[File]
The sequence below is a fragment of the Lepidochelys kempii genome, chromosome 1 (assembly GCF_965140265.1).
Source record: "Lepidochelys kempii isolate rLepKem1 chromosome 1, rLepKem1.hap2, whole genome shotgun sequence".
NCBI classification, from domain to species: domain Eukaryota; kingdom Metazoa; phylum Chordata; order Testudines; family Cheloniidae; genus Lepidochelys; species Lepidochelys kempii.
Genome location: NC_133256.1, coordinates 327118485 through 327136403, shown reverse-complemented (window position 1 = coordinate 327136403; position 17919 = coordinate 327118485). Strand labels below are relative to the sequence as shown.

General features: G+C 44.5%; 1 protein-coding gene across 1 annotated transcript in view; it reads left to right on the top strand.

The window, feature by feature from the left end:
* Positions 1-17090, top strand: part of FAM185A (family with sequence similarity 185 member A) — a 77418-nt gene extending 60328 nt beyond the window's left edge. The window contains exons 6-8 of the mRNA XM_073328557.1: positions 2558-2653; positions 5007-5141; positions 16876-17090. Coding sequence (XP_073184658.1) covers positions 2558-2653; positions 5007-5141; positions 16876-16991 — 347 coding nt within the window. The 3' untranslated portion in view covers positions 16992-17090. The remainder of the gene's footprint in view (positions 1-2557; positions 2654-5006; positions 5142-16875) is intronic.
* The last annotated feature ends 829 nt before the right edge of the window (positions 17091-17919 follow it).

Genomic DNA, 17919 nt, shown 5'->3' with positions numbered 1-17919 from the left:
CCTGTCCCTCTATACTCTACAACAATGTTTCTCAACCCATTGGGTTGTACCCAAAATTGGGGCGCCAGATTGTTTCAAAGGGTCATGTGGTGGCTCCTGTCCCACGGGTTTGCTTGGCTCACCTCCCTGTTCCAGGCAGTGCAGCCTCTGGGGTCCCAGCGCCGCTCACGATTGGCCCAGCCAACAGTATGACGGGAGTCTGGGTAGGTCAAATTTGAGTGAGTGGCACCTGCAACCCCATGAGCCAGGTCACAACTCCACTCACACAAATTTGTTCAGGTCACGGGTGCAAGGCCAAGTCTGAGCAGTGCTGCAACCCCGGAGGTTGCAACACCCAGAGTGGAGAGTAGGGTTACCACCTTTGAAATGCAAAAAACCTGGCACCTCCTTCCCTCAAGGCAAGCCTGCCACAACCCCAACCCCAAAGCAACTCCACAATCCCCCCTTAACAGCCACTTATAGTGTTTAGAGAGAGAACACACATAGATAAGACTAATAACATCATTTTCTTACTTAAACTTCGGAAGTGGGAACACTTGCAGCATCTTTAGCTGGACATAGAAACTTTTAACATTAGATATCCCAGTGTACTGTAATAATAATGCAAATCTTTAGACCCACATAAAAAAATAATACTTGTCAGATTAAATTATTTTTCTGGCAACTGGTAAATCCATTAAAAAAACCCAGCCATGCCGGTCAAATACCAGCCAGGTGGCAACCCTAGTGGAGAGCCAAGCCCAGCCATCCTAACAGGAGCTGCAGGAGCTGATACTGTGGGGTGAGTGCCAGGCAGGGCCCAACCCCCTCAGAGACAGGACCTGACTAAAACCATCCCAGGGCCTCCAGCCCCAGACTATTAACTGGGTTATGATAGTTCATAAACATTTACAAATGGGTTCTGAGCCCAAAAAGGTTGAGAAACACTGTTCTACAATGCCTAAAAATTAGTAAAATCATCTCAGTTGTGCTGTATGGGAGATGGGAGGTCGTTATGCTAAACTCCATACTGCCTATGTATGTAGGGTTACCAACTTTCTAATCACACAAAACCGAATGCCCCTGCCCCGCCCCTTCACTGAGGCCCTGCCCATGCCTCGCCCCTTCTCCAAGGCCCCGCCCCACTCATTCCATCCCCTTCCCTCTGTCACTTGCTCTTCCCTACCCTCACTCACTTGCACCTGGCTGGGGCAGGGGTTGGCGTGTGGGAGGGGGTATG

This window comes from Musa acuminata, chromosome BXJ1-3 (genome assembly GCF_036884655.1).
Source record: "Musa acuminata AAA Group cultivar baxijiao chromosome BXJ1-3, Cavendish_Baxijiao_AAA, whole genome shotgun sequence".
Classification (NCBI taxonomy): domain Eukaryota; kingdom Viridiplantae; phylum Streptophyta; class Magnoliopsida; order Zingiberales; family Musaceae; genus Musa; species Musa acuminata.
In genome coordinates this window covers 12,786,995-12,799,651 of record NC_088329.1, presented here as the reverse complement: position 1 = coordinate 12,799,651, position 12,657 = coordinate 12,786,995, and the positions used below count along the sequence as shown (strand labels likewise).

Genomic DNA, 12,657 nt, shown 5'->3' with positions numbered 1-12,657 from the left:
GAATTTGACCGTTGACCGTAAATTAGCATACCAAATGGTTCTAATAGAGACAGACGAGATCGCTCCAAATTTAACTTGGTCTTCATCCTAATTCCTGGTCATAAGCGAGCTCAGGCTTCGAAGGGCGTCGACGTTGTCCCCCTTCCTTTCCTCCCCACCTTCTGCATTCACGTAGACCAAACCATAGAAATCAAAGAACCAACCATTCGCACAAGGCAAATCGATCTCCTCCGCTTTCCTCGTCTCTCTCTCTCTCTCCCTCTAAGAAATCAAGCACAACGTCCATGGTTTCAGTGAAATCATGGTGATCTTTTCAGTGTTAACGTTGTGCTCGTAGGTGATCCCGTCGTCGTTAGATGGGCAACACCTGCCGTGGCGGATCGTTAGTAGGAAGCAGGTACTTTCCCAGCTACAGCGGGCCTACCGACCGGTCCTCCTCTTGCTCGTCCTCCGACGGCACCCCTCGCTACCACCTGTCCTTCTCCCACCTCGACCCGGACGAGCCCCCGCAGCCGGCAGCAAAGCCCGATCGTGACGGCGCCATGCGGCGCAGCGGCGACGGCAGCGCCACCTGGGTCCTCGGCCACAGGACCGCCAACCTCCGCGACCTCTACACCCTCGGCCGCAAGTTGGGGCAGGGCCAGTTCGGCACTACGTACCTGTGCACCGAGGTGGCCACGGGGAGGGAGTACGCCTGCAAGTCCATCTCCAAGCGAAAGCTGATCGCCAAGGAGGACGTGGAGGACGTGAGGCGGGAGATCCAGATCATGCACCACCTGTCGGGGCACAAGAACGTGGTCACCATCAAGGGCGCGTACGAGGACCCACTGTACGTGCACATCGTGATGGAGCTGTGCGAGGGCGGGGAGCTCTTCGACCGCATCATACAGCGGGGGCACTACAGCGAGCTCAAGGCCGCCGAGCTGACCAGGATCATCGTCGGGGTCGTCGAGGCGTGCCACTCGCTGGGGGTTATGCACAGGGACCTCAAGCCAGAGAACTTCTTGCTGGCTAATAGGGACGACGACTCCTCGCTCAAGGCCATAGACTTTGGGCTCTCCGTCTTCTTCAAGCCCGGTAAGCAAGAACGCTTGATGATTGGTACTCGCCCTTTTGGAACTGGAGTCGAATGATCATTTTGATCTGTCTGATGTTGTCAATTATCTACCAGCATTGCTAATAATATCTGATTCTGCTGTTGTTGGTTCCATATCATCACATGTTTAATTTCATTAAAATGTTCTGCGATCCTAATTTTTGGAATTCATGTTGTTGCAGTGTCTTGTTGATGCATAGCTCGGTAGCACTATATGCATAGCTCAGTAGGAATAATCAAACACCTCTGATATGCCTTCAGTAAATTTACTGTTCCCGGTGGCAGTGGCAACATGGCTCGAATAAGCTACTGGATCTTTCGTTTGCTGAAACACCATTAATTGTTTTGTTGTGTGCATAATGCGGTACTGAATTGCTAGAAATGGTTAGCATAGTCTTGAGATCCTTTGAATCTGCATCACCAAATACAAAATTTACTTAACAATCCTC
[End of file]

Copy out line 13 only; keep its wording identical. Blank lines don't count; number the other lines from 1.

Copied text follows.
Classification (NCBI taxonomy): domain Eukaryota; kingdom Viridiplantae; phylum Streptophyta; class Magnoliopsida; order Zingiberales; family Musaceae; genus Musa; species Musa acuminata.